Photo By Izzy Zanone
The industry of homemade and personalized goods have made their home at East, as the appeal of individuality has captured the minds of many buyers. Many students create and sell their homemade goods, making the student population able to support their peers in an enjoyable way.
Sophomore Katie Garverick opens up her Etsy account, Katie the Monogram Lady, to see a stream of requests for her funky and bright monograms and decals. The small business is run solely by Garverick, selling a variety of products from mini monogram stickers sold in packs of five, to wine glasses and water bottles—all embellished with a monogram.
“I started making my monograms for fun and so I started selling them for extra money,” Garverick said.
However, the small business has grown, as it currently has a five star customer review on Etsy, and has made around $500 in profit.
Garverick finds joy in making these monograms, not only for the extra cash in her pocket, but also for a way to fill extra time.
“It is something simple for me to make and I like finding different ways to use them to brighten things up,” Garverick said.
Although Katie the Monogram Lady has only been in business since November of 2015, Garverick feels content with her company’s situation, and has no future plans as of now to expand the company further, so she is able to focus on other school-activities. Garverick’s company has allowed her to connect with the East community more, as people will ask her about her monograms that she has displayed personally on her water bottle, folders and other school essentials. However, it also has also taught her important business skills.
“I have learned how to manage my time and money, and how much my time is really worth,” Garverick said.
Hearing the gentle hum accompanied with the ‘click-clack’ of the sewing machine, sophomore Liza Sanborn prepares to start the 1-2 hours of work that it takes to make her cosmetic bags, burp cloths, tea towels and bibs. The business, Liza Delaney Designs, has developed into a profitable company, with profits nearing $600. Although Sanborn started her business two years ago, she discovered her passion for sewing long before.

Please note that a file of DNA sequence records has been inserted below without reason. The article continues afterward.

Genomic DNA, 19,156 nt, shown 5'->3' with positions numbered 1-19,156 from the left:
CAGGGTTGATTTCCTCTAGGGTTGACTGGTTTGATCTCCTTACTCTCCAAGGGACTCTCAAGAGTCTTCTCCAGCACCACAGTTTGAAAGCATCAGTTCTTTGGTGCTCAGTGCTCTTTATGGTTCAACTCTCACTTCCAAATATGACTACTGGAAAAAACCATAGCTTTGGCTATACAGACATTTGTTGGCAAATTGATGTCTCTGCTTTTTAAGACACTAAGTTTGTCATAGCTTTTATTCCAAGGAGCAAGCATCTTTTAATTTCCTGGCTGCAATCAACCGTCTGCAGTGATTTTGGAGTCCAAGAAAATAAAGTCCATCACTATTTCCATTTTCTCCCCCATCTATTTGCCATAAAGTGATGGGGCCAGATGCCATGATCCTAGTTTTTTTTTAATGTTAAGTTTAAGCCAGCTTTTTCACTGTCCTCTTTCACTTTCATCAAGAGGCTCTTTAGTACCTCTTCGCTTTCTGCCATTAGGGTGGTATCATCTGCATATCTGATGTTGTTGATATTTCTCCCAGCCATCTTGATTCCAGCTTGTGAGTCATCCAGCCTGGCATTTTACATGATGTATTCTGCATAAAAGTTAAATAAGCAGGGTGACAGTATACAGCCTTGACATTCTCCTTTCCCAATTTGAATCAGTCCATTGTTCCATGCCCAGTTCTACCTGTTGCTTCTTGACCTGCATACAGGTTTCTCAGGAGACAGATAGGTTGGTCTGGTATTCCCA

“My grandma knows how to sew and she would make me doll clothes.I found in interest in sewing through that. I made [a makeup bag] for my grandma and aunt, and I guess they were really good quality, so my mom decided we should start making and selling them,” Sanborn said.
Sanborn’s family are her marketers and advertisers of the company, with both her mother and grandmother spreading the word of all her products. Her small business is advertised by her mom, Jennifer Sanborn, on her Facebook page, with a picture and short description of the product. After the product is posted, family and friends comment their orders. Sanborn’s grandmother, currently residing in Chicago, speaks of all the hand-sewn goods to acquaintances, and orders flood in from family and friends living in the windy city.
However, Sanborn hopes to develop her customer base wider than
acquaintances, with a new website is in the works, which will launch spring of 2017.
“We want to start selling to people across the country, to people we don’t know,” Sanborn said.
Sanborn’s joy for sewing comes from her inspiration of turning everyday things and making them into something extraordinary, but also because sewing and crafting allows her independence and freedom.
“I enjoy sewing because it is a creative outlet for me; I get to make something out of something completely different,” Sanborn said.